On Gardens & Donors: Great Relationships Take Work!
I spent last weekend outside in my back yard, toiling in my garden and getting it ready for spring and summer planting. The front of my home is completely xeriscaped and filled with beautiful yet intimidating agave, cacti and succulents. From this vantage point you’d never know that there’s a small but productive vegetable and herb garden out back that helps nourish my family year-round.
Nothing brings me more joy than the seasonal cycle of cultivating and harvesting the fruits of my own labor. Unlike many home gardeners I know, I plant from seed instead of transplants because I want to be part of every stage of the growing process. I love the way the soil feels in my hands which is why I stubbornly refuse to wear gloves despite owning more pair than I can count. I prefer hand watering because it allows me to conserve by giving the thirstier plants what they need without overwatering the rest. It also gives me time to think, which is the other part of gardening that brings me so much pleasure.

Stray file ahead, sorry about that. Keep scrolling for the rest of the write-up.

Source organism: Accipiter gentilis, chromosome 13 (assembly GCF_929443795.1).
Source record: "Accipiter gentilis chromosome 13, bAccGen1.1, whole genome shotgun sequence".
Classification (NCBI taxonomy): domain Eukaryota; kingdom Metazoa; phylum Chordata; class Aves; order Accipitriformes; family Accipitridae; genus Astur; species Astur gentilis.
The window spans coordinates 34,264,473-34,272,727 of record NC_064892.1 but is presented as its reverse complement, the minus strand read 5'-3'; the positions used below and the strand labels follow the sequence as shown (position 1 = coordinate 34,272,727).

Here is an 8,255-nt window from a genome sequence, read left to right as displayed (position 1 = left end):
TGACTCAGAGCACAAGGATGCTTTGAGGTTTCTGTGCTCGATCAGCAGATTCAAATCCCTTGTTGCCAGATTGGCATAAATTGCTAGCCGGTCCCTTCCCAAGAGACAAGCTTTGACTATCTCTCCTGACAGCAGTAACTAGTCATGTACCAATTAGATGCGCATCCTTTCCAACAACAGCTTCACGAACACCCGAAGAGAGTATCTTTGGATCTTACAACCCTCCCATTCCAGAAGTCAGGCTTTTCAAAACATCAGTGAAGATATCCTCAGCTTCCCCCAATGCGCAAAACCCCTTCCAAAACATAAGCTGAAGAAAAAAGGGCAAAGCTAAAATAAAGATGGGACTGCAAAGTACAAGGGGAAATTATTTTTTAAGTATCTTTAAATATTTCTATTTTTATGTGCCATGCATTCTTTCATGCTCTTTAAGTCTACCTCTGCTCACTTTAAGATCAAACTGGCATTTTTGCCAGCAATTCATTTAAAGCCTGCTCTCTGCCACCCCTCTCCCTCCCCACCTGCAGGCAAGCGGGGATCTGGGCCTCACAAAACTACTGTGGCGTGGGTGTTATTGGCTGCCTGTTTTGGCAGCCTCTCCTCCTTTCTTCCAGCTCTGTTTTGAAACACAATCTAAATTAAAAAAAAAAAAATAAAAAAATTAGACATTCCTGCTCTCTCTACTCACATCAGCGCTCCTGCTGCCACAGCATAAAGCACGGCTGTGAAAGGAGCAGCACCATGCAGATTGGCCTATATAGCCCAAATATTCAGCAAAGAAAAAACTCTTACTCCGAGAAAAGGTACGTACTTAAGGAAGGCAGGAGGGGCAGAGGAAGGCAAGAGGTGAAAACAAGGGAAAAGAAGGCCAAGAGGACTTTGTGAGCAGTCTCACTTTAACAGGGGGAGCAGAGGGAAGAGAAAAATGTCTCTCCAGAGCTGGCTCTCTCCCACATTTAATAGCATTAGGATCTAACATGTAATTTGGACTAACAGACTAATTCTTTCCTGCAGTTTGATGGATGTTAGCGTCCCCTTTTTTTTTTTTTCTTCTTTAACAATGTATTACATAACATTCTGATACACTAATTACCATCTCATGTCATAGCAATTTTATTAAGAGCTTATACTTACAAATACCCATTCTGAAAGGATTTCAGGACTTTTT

I consider my garden an important part of my personal ecosystem, one that I must work to nurture in order to be rewarded with the food that graces my table. Just because I put seeds in the ground and water them doesn’t mean that the vegetables will magically appear. If I haven’t done my part to prepare the soil and make sure I’m planting my seeds at the appropriate time of year, my results will be spotty at best. If I fail to be attentive to pests and other issues that can arise during the growing process, I could end up with an aphid or beetle infestation that could ruin the whole plot. But when I amend my soil between seasons, rotate crops, and stay attentive to pests, the results amaze me each and every year.
When I think of all the work that goes into keeping my garden healthy and productive, it’s an easy comparison to the fundraising and donor relations work I’ve done for the past twenty years. Those of us who focus on the philanthropy part of nonprofit businesses understand that more than anything, we are in the relationship business. And, just like the relationship I have with my garden, donor relationships are only as good as the time and effort we put into them. If we don’t do the work to build relationships of care, trust and accountability with our donors, we cannot expect them to reward our organizations with their generosity. If we do a poor job nurturing and managing these relationships, the fundamental missions of our organizations and the client bases we serve will suffer. But when we do our jobs well, the results and impacts are fantastic.
Cultivating strong donor relationships takes creativity and flexibility. There is no exact formula for doing it right, but a general rule of thumb is that good donor cultivation arises naturally from good nonprofit management. Here are a few fundamentals to illustrate what I mean: